This post is made possible with support from AARP’s Disrupt Aging. All opinions are my own.
By LUCRECER BRAXTON
I’ve never looked my age. When I graduated from high school and started college, I looked older than my 17 years. That made me feel good and I appreciated the good genes I was blessed with from both sides of my family. By the time I was in my early 30s, people assumed I was in my 20s. I took care of myself, I laughed, I loved, I lived. Now, when I turned 40, I stopped caring what other people thought about me or how they said I should act. After listening to Cindy Gallop in a recent #DisruptAging interview say, “At this age, I don’t give a damn what anybody thinks.” I knew this woman was a kindred.
Women are held to a different standard than men when it comes to aging. When a man gets a few grey hairs, he is seen as sexy and distinguished. Women, on the other hand, are defined and valued by how they look through the male lens. Cindy says, “When you are using the phrase, “Sex sells,” it is only meant for men, even though women are the primary consumers.” As women, we have to challenge that and champion for younger women if we want to change the stereotypes society forces on us.At this age, I don’t give a damn what anybody thinks. #DisruptAging Click To Tweet
According to Cindy, one of the most damaging stereotypes for young women is to be dismissed when she is a young girl. That effect can translate to young women who carry it with them as they grow older and move through their career. I know I am not the only woman who has been told I don’t understand the industry I am working in or I am not old enough to understand how things work around here. The thing is, women bring value at any age.
Older women, actively promote your value in the workplace. Talk about how your ability to multitask around parenting and work brings value to an employer. What makes older women great leaders and negotiators is their ability to manage a lot of people. As mothers, women have insights into human motivations and can get the desired outcome of the people they manage. Older women have the ability to not easily be rattled by what may happen to them because they have already been through it and come out better on the other side. We have to own and understand these skills in the workplace and get paid for it.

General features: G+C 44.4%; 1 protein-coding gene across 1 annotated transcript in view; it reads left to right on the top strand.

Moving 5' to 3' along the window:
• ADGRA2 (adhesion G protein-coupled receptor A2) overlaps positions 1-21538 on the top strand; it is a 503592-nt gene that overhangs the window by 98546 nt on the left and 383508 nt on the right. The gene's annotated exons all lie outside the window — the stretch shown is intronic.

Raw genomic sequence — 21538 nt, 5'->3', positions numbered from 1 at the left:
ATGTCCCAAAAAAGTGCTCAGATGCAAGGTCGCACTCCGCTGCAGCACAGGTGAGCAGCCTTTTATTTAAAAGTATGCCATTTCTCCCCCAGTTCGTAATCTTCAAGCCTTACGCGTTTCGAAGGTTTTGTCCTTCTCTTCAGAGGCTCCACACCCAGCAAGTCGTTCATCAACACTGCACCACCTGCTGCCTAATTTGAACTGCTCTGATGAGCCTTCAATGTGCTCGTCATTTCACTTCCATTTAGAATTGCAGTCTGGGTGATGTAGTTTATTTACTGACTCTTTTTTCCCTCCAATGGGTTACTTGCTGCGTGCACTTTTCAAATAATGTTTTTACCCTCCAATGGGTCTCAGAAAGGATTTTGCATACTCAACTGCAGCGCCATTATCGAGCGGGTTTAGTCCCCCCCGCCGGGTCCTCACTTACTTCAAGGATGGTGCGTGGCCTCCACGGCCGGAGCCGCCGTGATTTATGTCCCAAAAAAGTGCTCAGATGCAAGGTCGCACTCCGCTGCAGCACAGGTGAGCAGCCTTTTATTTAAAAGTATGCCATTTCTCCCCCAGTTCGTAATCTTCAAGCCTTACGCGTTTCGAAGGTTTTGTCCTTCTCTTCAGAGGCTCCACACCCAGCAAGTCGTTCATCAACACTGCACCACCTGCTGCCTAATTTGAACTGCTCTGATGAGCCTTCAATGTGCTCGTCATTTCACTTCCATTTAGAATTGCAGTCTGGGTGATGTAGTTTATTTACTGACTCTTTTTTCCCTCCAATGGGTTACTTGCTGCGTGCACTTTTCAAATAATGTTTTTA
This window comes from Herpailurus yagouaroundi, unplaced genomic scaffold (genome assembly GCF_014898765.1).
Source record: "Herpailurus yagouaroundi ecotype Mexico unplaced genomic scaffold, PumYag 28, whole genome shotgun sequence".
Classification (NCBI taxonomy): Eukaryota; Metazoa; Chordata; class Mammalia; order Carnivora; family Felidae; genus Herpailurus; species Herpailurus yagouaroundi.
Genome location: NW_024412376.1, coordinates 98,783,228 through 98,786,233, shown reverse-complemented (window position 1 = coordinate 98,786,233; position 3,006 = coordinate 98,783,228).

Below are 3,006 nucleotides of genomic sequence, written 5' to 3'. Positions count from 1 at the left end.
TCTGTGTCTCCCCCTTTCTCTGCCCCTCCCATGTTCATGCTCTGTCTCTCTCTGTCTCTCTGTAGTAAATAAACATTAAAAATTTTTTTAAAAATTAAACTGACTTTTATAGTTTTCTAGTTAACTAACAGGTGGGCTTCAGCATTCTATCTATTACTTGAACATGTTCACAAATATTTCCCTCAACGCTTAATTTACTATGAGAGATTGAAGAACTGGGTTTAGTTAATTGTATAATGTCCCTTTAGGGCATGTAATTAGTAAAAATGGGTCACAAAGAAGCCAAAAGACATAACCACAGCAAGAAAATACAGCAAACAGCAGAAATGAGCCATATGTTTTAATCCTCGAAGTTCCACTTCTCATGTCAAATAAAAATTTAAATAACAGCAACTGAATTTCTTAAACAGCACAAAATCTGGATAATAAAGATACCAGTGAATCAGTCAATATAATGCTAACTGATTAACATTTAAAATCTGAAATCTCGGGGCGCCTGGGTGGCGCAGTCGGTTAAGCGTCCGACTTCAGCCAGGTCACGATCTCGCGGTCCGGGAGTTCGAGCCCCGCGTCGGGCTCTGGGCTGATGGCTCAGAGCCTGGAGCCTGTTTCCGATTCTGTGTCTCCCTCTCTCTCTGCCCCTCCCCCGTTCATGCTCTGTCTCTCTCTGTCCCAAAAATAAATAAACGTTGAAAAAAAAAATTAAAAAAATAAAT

For younger women, Cindy suggests that when joining an industry or company at entry level, understand how valuable you are right now even at this stage. Your opinions are valuable and your age is a benefit. Take a look at the industry you are joining and ask yourself what is missing. What can you contribute and how can you make it better? “Learn everything you can, then leave the company and start your own. That company you left will buy your company for a shit ton of money,” says Cindy.
Women are not defined by our age; instead of speaking about your age as a negative, own it! We bring so much value to the table and our contribution matters. Women should actively promote themselves. It isn’t selfish or wrong to do so. Think about it…if you don’t promote yourself and sing your praises, who will? Cindy says, “Just say your age. Own it. Actively promote the things you bring to the table and your tremendous experience.” I completely agree.
I am 46 years old and I appreciate every year I have lived on this Earth. As I reflect on my life and think about my future, I am grateful for the experiences I have and I look forward to the ones to come. There is so much opportunity to take what I have learned and use it to create the kind of future I want for myself. My age does not hold me back, it gives me a leg up.
Cindy in collaboration with Teen Vogue and AARP, encourage women to champion for themselves and younger women. Society doesn’t do it and is slow to reward females for their accomplishments and contributions. Join the conversation about #DisruptAging at DisruptAging.org.